Last fall, a salmonella outbreak traced back to cantaloupes sickened and ultimately killed people across several states, and it seems a new outbreak of the food-borne illness has again sickened several people in more than one state and deaths have resulted.
The current salmonella outbreak linked to affected cantaloupe has sickened more than 140 people, and at least two have died after consuming the fruits. But due to the nature of salmonella outbreaks and the difficulty in accurately measuring the number who have fallen ill from the bacteria, the true number of those sickened is likely to be far higher than the recorded numbers of illnesses and deaths.
The two deaths linked to salmonella contaminated cantaloupe occurred in Kentucky, where 50 of the illnesses were recorded and the outbreak was the most severe of any state. The affected cantaloupe is believed to have originated from a southwestern Indiana farm, but officials have not disclosed any further details about the cantaloupes’ origin — simply advising consumers to discard cantaloupes that may have grown in that region.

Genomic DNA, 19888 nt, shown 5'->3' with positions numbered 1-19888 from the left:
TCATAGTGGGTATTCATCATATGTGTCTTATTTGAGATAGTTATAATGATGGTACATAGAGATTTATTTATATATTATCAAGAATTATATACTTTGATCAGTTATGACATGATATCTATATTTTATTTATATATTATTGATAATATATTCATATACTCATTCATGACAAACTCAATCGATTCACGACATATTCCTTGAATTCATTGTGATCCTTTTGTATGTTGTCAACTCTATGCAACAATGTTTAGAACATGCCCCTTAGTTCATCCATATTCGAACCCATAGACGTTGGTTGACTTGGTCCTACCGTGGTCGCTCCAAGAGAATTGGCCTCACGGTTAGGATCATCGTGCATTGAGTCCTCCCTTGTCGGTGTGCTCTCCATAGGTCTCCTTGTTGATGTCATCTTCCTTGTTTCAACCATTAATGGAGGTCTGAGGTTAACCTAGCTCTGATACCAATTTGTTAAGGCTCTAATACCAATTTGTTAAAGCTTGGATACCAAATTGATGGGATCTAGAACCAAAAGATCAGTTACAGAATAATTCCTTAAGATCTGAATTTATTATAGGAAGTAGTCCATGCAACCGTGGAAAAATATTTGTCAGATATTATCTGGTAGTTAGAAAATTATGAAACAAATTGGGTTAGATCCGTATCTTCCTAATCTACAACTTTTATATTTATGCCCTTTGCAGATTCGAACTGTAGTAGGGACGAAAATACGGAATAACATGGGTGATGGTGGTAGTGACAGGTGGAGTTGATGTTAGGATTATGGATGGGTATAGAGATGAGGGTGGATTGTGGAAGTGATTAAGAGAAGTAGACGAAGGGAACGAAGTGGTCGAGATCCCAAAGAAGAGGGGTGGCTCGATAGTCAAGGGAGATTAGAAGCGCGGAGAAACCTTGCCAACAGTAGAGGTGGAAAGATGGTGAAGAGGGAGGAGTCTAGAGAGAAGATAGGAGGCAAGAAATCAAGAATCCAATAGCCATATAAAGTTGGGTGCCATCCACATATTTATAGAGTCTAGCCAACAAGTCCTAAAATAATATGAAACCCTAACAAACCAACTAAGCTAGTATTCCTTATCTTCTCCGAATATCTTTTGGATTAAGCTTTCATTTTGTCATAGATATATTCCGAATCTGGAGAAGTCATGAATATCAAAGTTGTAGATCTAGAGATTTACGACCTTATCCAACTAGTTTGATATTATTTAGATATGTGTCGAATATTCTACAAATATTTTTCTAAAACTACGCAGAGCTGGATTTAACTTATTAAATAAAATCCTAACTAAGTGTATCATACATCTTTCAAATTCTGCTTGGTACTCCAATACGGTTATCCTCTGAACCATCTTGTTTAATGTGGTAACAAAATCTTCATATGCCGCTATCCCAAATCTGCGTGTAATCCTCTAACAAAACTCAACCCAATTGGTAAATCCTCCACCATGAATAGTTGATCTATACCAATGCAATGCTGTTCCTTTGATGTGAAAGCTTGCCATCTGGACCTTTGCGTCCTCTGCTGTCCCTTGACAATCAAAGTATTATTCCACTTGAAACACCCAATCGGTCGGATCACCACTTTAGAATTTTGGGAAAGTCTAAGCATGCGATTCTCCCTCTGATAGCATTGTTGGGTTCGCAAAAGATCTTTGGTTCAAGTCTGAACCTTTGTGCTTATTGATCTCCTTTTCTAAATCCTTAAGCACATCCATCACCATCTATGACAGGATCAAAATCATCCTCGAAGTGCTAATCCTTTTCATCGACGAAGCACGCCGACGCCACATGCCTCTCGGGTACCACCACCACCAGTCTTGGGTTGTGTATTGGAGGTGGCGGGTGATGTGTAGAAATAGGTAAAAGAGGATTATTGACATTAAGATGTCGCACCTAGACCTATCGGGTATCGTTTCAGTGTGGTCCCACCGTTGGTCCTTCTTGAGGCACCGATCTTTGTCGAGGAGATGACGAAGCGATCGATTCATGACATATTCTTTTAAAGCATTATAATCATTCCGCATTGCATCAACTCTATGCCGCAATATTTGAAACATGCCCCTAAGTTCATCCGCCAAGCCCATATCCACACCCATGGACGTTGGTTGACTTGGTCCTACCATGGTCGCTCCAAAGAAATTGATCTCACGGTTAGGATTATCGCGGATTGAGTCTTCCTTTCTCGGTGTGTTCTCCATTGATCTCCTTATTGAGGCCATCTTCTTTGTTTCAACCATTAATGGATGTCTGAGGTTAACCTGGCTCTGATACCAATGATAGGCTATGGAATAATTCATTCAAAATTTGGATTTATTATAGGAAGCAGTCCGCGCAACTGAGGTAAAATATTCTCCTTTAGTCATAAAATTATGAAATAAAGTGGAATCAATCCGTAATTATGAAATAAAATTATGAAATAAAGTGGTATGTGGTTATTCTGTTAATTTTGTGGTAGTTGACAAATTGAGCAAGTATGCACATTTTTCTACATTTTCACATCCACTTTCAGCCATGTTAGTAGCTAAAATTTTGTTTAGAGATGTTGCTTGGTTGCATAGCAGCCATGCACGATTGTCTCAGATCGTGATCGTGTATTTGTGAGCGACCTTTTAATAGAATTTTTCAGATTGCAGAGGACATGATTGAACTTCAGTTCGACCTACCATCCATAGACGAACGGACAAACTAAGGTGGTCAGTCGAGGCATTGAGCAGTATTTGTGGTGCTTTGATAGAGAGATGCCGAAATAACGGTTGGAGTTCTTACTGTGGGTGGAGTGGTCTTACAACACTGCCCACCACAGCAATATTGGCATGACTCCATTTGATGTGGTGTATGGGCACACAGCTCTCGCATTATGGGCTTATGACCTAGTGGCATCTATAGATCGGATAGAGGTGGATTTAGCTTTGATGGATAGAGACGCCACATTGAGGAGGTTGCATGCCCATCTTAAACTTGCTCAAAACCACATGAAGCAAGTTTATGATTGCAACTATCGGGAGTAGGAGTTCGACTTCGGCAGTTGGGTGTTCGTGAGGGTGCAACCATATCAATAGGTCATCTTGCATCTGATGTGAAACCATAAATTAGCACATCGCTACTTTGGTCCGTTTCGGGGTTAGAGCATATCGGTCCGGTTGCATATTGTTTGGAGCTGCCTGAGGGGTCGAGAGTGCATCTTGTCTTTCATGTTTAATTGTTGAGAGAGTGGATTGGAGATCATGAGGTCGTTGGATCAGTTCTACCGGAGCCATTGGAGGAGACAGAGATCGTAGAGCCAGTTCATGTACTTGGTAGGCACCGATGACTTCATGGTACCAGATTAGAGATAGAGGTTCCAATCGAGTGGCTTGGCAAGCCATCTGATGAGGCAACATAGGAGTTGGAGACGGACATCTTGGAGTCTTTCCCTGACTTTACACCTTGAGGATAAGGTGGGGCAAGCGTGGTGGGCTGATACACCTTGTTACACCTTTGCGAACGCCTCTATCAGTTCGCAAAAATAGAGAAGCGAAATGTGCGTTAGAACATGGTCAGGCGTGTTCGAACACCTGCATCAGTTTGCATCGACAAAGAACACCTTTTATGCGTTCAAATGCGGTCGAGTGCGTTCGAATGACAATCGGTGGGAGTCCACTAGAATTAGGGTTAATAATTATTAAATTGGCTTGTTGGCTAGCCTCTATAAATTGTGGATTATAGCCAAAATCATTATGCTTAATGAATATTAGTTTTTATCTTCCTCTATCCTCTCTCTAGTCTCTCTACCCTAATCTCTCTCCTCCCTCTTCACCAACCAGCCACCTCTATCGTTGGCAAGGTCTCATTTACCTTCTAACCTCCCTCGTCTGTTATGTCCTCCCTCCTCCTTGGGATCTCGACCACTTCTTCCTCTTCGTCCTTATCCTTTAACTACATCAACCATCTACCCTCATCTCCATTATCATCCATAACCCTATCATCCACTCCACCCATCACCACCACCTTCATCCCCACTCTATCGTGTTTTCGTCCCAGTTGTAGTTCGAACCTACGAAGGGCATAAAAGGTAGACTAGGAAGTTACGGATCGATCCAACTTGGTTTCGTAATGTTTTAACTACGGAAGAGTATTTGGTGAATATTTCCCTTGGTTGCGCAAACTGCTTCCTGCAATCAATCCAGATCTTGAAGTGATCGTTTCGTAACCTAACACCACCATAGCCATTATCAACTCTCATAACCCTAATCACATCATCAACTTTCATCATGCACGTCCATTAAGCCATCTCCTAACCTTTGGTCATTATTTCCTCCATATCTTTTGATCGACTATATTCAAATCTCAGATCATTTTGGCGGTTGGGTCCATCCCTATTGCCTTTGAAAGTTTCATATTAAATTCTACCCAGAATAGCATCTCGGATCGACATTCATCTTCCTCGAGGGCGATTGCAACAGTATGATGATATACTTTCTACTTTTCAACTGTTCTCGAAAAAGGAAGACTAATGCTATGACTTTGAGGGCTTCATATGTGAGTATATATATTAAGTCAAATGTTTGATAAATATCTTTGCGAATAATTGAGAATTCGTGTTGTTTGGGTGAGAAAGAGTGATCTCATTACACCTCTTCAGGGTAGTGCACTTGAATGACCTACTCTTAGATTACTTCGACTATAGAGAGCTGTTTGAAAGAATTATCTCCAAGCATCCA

A salmonella infection sickens most of those infected for about a week — but in vulnerable populations such as the elderly, the very young, pregnant women and the immunocompromised, a salmonella infection may be far more serious and even lead to death. According to the Food and Drug Administration, 400 salmonella-related deaths per year are recorded in the United States alone.
The New York Times carried a statement from the Centers for Disease Control and Prevention, and the agency explains:
“As a result of the initial investigations by the state health departments in Indiana and Kentucky, a farm in southwestern Indiana has contacted its distributors, which reach outside Indiana into other states, and is withdrawing its cantaloupe from the marketplace. The farm has agreed to cease distributing cantaloupes for the rest of the growing season.”
Last year’s outbreak of salmonella traced to cantaloupes from a farm in Colorado was linked to 29 deaths.